Matthew L Grove,
NTGH, NE29 8NH
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In response to Chris Tyler's posting of the 26/6/03
My contention with Dr. Papadopulos-Eleopulos was with regard to her statement that because HIV is most strongly associated with the act of passive anal intercourse, then
"Since the main and absolutely necessary property of sexually transmitted agents is bidirectionality, that is, transmission from the passive to the active partner and vice versa, this means HIV cannot be sexually transmitted."
This is of course true for a heterosexually transmitted STD. But not for one spreading through a homosexual community, where individuals may be either active or passive partners in sexual intercourse.
If bidirectional transmission is to be defined as transmission that can occur in either direction per sexual act, then I have indeed erred in my statement.
I should instead of taken issue with the idea that bidirectionality is "absolute and necessary" for a disease to spread through a male gay population, as multiple unidirectional transmission events could clearly account for spread. It is worth noting that in clearly acknowledged heterosexual bidirectionally transmissible STDs (the Perth group is not going to dispute the existence of Chlamydia or Gonorrhea I hope...?), sex is between one infected and one non-infected partner (who then becomes infected), ie the disease spreads by multiple unidirectional events. The only difference in this case is that they can be between either the active or passive partner, and the roles are fixed; the partner has no choice as to whether be active or passive.
I.e. A virus transmitted most effeciently by unprotected anal intercourse from active to passive partner could spread rapidly through a promiscuous gay population. I can't understand why Dr Papadopulos-Eleopulos would dispute this when it is clearly possible; such an organism would qualify as an STD.
The next issue Chris raises is how such a virus could spread through a heterosexual population when the Padian study (1) shows that heterosexual transmission does not occur.
The objections to the Padian study have been set out in detail above, but to briefly recap:
(a) The couples were selected to be discordant for HIV, ie were self selected to be inefficient infection transmitters. Whether this was due to poor virus secretion, late stage disease, HLA type, safe sex practice - whatever - this is selection bias. They knew that one of them was seropositive, and that they were in a study of HIV transmission, and they had access to information on the theory of HIV transmission and how to avoid it.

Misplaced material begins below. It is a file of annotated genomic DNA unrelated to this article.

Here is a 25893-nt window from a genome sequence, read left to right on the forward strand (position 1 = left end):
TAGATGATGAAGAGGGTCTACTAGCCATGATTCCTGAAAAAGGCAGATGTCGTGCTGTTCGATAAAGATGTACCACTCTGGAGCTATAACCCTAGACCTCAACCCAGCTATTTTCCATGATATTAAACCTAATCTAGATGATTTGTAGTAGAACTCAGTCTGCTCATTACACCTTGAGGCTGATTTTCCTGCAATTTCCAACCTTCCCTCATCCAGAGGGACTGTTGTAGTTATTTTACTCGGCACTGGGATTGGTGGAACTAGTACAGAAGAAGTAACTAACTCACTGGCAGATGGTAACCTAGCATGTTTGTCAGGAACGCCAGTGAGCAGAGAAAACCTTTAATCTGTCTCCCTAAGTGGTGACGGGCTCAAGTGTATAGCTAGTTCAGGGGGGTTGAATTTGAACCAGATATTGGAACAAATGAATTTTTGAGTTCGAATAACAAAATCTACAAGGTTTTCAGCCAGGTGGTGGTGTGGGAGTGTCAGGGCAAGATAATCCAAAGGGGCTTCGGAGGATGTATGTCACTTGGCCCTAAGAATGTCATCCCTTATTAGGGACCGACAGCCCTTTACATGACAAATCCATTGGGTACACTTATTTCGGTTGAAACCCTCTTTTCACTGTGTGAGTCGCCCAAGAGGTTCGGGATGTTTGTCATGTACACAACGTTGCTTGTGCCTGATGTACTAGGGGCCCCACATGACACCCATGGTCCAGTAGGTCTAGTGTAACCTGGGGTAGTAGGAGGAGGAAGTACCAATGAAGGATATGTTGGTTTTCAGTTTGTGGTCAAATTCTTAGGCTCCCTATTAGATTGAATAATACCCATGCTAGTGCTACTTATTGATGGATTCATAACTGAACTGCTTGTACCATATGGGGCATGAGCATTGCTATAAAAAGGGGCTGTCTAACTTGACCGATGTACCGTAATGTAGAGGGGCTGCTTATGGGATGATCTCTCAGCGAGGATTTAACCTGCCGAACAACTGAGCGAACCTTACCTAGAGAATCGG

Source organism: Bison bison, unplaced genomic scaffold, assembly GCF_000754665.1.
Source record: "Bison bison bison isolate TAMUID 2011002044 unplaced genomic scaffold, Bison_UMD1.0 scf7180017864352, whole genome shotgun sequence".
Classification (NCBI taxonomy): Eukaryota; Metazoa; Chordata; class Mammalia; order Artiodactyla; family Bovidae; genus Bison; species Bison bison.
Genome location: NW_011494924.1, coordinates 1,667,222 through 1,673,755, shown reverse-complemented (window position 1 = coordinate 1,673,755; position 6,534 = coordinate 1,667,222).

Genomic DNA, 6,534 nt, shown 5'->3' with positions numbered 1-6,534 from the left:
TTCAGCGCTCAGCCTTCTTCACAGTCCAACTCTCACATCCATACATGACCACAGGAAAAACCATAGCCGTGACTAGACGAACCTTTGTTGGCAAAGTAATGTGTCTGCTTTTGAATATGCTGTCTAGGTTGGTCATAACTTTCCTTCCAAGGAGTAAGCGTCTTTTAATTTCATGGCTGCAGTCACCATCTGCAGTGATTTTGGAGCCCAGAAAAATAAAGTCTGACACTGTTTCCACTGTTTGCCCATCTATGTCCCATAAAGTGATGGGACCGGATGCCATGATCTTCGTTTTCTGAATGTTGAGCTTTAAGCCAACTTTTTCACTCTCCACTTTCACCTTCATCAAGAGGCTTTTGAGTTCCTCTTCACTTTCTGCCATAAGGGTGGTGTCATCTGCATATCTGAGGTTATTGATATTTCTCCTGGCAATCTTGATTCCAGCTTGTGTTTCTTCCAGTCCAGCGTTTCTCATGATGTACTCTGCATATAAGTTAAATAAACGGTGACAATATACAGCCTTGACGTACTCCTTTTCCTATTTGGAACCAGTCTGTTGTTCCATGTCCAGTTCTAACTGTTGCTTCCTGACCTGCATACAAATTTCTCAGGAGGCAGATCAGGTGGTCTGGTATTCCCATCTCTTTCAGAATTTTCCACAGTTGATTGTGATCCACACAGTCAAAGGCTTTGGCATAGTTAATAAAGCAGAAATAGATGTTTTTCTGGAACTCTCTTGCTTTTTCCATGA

(b) 15% of couples chose to be abstinent; 75% used condoms consistently. Ie only 20% of couples were at risk, and these "inconsistently" used condoms. Anal sexual practices declined over the course of the trial. This shows that the couples involved in the study followed the advice available as to how to minimise risk.
The Padian study neither proves or disproves whether HIV can be heterosexually transmitted from female to male; it is insufficiently powered to do this and vulnerable to bias. The only solid conclusion that can be drawn is that if you find out that you are HIV +ve, and have probably been so for some time, and your wife is still HIV -ve (despite the fact that you have been having sex for an indeterminate period whilst you were HIV +ve), and you take on and follow safe sex practice, then you can carry on having sex with your wife because the risk of transmission appears to be very low. This is good news for couples who find themselves in this position ... but not grounds to say heterosexual sex is necessarily safe. Particularly if your partner carries another STD.
I am running short of time so will briefly address the last point, how HIV seropositivity appears to be spreading too rapidly in South Africa for heterosexual transmission to credibly be the only route. I find the arguments that another vector might be involved (dirty needles etc) quite convincing, and certainly worthy of serious study. I don't feel this is inconsistent with HIV positivity being caused by a blood borne (and occasionally sexually transmitted) retrovirus, though.
(1) Padian NS. Shiboski SC. Glass SO. Vittinghoff E. Heterosexual transmission of human immunodeficiency virus (HIV) in northern California: results from a ten-year study. American Journal of Epidemiology. 146(4):350-7, 1997 Aug 15
Competing interests: None declared